The Oscar-winner descends onto Blu-ray, and love it or hate it, it really looks and sounds amazing....
Universal / 157 Minutes / 2012 / Rated PG-13 / Street Date: March 22, 2013
Few films in 2012 felt quite as inevitable as Les Miserables. We knew this big-budget Hollywood affair had a monster cast, that it had hundreds of millions of dollars in support behind it, and that its Broadway source material was just retro enough to be chic yet it still had enough cultural familiarity that even those who didn’t see it live in the 80s and 90s could still hum a tune or two. Throw in an Oscar-winning director following up his King’s Speech success and a new fashion of production that allows performers’ actual voices to come through without having to utilize lip-synching, and you have a veritable silver screen blitzkrieg.
But how good of a movie is Tom Hooper’s Les Miz? What does it teach us that we maybe didn’t already know? The one thing that this new Blu-ray edition of the film proves without a shadow of a doubt is that regardless of any narrative pluses or minuses, Les Miserables is one of the most well-manicured pieces of movie production we’ve seen in a long while. Costumes, set design, armies of extras that seem to stretch out for miles: Les Miz is enormous in both dramatic scope and attention to minute detail, and we as viewers benefit greatly from this. Long story short: Les Miserables is in every way bigger than life.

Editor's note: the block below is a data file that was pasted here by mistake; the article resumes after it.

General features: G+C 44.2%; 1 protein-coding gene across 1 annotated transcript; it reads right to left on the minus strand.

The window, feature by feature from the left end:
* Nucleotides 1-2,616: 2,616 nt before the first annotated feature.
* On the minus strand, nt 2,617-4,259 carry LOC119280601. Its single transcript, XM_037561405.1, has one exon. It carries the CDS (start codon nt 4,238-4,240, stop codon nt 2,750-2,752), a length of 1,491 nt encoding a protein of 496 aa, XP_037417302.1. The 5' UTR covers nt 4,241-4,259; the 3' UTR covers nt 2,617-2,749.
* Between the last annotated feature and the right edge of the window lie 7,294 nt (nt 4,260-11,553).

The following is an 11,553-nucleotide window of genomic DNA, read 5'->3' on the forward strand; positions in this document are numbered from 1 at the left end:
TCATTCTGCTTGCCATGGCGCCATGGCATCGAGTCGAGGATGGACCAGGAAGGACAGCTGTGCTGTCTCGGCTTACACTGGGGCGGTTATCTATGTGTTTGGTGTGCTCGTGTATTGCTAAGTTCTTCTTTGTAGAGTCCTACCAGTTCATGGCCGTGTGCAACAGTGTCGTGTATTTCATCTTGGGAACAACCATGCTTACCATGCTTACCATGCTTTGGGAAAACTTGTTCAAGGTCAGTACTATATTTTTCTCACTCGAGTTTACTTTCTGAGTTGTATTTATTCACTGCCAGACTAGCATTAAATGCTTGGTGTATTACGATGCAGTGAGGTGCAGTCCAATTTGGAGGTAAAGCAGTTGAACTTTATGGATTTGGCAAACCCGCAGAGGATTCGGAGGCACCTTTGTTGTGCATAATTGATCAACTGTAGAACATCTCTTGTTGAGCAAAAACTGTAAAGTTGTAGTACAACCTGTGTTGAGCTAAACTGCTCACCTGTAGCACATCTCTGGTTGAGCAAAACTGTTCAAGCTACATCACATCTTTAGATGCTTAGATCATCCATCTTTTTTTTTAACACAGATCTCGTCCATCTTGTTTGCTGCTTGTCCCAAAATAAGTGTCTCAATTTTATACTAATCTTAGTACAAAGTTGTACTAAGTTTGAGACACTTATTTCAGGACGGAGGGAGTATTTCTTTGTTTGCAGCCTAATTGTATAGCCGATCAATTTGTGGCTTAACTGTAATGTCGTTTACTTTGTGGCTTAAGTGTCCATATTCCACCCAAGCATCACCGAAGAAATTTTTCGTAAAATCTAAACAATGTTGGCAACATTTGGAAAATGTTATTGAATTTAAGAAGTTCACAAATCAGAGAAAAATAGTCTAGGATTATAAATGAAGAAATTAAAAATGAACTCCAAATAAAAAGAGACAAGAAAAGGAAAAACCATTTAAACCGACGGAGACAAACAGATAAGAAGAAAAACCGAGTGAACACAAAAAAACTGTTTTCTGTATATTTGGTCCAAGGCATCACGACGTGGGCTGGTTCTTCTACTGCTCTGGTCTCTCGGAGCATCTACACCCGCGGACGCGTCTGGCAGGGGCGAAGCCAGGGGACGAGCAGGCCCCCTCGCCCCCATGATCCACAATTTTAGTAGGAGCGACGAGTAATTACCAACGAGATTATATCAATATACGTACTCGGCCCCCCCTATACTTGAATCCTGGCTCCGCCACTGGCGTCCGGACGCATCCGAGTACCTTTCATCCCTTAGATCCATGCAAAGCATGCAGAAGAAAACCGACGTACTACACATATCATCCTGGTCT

This, however, ends up being perplexing, because it feels like the movie should come together more organically than it does. Sure, Anne Hathaway’s all-too-short performance is deserving of her Oscar-season awards sweep, but while the revolution at the center of the movie’s narrative hoots and hollers in nearly every sequence, there doesn’t seem to be all that much of a beating heart within its more intimate dramatic syntax. It’s loud and rowdy and frequently dripping with play-to-the-back-seat bigness, but it never feels all that real.
Maybe that’s the point, though. Les Miserables may be based on a resolute Victor Hugo novel, but this is no navel-gazing affair. Tom Hooper’s film is a brazen fireworks display, a grandiose tableau of expensive, exotic panache. The movie delivers as far as updating the stage affair to the big screen, but viewers not immediately swept away by its broad-stroked pastiche might fall out of love with the thing after an hour or so. For as Hollywood teaches us again and again, sometimes there’s a hair-thin line between succumbing to the gorgeous symphony of filmmaking and feeling like you’re just being jerked around.